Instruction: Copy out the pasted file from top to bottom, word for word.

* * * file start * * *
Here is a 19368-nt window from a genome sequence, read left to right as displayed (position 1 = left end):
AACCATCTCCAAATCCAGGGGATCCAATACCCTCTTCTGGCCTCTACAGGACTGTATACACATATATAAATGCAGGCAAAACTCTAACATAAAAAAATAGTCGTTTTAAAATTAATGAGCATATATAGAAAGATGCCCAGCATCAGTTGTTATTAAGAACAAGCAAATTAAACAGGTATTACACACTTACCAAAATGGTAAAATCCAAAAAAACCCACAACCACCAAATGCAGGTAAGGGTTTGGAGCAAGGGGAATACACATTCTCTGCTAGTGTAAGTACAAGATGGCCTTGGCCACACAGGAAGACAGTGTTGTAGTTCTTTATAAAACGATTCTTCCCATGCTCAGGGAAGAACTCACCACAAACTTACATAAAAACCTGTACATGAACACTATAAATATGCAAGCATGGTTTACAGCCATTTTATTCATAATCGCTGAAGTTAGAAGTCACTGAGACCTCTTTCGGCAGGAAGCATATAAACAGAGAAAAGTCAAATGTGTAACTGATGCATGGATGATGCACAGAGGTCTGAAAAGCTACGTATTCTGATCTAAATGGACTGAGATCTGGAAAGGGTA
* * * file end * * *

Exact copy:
Here is a 19368-nt window from a genome sequence, read left to right as displayed (position 1 = left end):
AACCATCTCCAAATCCAGGGGATCCAATACCCTCTTCTGGCCTCTACAGGACTGTATACACATATATAAATGCAGGCAAAACTCTAACATAAAAAAATAGTCGTTTTAAAATTAATGAGCATATATAGAAAGATGCCCAGCATCAGTTGTTATTAAGAACAAGCAAATTAAACAGGTATTACACACTTACCAAAATGGTAAAATCCAAAAAAACCCACAACCACCAAATGCAGGTAAGGGTTTGGAGCAAGGGGAATACACATTCTCTGCTAGTGTAAGTACAAGATGGCCTTGGCCACACAGGAAGACAGTGTTGTAGTTCTTTATAAAACGATTCTTCCCATGCTCAGGGAAGAACTCACCACAAACTTACATAAAAACCTGTACATGAACACTATAAATATGCAAGCATGGTTTACAGCCATTTTATTCATAATCGCTGAAGTTAGAAGTCACTGAGACCTCTTTCGGCAGGAAGCATATAAACAGAGAAAAGTCAAATGTGTAACTGATGCATGGATGATGCACAGAGGTCTGAAAAGCTACGTATTCTGATCTAAATGGACTGAGATCTGGAAAGGGTA